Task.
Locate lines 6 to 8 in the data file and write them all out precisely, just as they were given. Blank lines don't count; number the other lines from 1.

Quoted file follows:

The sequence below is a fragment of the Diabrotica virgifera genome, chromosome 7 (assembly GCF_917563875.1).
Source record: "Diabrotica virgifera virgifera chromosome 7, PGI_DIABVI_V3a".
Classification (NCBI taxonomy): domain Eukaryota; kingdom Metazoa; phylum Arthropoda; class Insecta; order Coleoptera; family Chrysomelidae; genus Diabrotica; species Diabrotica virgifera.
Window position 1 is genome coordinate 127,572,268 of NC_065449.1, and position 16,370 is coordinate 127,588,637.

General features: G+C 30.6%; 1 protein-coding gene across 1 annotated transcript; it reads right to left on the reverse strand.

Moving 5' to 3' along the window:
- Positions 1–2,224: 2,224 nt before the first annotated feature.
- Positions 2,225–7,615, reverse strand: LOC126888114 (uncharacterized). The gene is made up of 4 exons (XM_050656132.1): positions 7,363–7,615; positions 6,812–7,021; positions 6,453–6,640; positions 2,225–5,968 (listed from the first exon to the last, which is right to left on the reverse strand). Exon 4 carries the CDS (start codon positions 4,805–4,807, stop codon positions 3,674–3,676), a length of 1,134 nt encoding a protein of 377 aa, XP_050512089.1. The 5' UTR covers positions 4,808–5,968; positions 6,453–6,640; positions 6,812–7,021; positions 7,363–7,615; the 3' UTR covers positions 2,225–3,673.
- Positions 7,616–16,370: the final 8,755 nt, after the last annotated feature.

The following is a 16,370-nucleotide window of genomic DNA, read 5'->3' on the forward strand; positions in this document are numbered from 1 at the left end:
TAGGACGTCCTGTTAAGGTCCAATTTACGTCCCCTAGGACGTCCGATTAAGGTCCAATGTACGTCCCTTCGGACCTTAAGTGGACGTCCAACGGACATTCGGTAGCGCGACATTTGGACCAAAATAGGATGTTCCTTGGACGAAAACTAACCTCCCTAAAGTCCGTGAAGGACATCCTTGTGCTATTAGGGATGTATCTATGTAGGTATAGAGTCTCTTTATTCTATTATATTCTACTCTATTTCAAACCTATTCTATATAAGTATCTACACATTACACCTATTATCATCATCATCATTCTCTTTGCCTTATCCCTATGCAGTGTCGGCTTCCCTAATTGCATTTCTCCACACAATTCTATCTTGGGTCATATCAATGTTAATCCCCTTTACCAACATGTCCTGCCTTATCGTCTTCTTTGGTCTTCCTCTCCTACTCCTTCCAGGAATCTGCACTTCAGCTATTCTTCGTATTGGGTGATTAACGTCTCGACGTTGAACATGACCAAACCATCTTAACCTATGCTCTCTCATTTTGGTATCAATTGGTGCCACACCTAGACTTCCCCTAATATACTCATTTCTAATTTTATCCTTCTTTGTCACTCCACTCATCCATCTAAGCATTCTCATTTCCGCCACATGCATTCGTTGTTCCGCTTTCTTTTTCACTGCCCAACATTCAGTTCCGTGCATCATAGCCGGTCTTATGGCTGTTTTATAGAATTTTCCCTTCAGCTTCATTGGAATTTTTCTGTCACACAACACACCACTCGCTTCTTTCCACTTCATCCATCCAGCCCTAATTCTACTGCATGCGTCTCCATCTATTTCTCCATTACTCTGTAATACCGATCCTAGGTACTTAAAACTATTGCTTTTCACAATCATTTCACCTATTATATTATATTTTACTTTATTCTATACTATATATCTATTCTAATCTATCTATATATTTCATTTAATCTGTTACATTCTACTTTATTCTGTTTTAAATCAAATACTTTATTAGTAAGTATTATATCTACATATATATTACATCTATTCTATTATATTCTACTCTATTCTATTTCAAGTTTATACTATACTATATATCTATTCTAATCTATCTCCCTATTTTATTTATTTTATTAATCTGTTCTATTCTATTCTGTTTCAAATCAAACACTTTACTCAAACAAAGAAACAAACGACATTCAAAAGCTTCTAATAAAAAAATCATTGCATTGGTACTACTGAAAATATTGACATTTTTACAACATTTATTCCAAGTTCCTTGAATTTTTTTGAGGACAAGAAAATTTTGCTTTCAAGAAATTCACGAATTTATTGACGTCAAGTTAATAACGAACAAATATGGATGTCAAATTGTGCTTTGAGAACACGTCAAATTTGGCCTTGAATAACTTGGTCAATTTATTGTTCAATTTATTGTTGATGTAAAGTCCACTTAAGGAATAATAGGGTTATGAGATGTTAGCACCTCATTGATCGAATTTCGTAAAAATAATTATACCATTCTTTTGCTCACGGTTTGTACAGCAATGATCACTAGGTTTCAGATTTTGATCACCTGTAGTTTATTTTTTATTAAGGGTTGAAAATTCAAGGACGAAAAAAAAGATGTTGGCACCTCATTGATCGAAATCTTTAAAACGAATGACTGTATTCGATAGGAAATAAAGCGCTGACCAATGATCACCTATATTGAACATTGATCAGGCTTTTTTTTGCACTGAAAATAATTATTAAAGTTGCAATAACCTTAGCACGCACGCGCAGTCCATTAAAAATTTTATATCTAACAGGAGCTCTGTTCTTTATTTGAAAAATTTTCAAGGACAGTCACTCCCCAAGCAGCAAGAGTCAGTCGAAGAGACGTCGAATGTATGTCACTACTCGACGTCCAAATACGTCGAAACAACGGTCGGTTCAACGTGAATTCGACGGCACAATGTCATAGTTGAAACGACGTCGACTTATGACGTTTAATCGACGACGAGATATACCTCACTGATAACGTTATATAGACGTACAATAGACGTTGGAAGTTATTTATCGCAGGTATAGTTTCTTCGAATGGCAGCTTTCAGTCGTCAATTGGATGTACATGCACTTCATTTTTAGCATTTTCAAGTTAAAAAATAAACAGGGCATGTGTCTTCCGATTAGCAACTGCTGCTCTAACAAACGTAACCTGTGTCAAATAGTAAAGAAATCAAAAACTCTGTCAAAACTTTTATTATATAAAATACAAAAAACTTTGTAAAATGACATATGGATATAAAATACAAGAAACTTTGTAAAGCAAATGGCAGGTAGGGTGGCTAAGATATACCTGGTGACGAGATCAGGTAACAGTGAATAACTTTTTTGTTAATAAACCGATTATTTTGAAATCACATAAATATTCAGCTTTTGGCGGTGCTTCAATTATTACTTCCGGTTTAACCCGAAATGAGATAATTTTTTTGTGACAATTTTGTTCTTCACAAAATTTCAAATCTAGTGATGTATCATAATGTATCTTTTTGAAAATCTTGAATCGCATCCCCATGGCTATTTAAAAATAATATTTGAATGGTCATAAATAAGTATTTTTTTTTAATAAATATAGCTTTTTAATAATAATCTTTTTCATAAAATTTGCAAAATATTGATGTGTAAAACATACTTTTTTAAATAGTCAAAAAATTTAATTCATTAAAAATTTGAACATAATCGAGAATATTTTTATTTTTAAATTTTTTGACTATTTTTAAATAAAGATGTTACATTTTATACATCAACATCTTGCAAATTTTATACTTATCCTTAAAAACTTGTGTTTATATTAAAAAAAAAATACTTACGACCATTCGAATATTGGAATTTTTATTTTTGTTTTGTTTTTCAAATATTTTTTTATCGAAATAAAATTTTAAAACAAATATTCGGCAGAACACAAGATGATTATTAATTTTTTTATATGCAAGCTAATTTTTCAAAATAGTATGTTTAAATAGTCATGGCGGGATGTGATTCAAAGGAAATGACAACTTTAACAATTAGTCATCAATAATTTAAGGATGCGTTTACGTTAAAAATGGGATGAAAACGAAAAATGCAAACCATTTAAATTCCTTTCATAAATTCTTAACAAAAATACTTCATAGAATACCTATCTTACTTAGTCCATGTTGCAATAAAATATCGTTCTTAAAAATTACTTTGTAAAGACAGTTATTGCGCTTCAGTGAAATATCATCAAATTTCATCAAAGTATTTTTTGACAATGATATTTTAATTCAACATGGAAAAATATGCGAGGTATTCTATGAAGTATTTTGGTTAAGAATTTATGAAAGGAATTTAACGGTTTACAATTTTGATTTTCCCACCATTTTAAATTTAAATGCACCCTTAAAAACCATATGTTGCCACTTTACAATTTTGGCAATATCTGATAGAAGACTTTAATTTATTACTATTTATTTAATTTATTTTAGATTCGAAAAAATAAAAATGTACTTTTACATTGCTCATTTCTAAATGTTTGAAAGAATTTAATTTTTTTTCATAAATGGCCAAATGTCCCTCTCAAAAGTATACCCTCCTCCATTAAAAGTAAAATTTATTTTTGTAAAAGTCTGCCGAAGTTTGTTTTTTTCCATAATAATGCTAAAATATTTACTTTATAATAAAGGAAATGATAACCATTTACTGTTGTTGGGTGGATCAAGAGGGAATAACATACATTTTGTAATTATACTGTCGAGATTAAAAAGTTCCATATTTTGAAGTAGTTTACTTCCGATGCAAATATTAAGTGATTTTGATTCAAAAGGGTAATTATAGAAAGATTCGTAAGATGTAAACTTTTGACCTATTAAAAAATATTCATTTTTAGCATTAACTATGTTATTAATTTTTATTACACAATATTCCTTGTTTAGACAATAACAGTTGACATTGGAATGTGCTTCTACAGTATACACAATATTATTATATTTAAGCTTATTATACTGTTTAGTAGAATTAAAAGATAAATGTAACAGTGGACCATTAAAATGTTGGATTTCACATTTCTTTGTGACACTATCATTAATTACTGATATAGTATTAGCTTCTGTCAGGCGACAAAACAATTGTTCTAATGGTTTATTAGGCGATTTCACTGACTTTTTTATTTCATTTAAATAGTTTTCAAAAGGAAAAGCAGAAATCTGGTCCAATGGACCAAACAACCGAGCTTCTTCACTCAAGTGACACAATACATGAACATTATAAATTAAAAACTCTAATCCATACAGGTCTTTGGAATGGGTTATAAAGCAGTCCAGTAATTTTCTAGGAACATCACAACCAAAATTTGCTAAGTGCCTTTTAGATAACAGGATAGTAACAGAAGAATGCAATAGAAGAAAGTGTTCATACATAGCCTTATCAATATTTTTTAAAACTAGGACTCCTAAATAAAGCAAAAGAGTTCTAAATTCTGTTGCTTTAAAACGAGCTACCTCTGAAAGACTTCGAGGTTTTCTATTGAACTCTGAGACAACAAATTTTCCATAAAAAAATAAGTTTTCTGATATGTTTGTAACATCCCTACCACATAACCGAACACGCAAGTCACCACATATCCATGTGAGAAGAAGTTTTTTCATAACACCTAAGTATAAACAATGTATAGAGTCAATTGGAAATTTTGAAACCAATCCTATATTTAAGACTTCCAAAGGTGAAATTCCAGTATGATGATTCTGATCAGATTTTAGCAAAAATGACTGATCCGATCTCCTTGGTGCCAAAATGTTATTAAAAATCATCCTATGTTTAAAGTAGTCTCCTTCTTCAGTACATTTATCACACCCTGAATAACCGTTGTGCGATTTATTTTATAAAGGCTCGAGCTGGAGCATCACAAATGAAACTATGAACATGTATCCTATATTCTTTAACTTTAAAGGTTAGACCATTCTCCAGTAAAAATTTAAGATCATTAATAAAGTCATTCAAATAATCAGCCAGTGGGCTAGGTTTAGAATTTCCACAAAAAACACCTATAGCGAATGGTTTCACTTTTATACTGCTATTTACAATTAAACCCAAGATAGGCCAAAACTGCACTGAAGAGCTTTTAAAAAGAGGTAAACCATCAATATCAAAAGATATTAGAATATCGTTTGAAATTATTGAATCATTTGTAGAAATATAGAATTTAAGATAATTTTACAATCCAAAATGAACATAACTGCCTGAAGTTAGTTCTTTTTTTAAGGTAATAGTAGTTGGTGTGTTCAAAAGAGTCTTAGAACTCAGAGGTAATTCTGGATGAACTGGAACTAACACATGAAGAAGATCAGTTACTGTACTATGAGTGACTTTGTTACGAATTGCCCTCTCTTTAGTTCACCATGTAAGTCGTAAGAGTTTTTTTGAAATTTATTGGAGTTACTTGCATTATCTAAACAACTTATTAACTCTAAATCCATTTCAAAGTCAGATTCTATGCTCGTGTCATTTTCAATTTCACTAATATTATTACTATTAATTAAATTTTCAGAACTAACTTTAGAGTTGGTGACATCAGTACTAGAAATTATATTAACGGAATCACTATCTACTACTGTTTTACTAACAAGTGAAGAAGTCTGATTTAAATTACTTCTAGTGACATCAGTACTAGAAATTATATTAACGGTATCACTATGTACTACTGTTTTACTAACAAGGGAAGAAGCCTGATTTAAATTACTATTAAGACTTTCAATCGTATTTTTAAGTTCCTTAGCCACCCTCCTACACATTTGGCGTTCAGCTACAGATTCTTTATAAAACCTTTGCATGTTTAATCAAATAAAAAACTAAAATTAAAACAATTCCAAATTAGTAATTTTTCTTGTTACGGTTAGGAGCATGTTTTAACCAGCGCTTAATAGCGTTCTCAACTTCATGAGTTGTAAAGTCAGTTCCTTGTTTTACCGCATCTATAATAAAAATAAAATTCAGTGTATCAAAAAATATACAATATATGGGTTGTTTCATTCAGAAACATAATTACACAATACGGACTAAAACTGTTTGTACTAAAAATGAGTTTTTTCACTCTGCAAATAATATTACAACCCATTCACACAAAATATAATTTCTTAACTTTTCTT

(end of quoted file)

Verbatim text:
Moving 5' to 3' along the window:
- Positions 1–2,224: 2,224 nt before the first annotated feature.
- Positions 2,225–7,615, reverse strand: LOC126888114 (uncharacterized). The gene is made up of 4 exons (XM_050656132.1): positions 7,363–7,615; positions 6,812–7,021; positions 6,453–6,640; positions 2,225–5,968 (listed from the first exon to the last, which is right to left on the reverse strand). Exon 4 carries the CDS (start codon positions 4,805–4,807, stop codon positions 3,674–3,676), a length of 1,134 nt encoding a protein of 377 aa, XP_050512089.1. The 5' UTR covers positions 4,808–5,968; positions 6,453–6,640; positions 6,812–7,021; positions 7,363–7,615; the 3' UTR covers positions 2,225–3,673.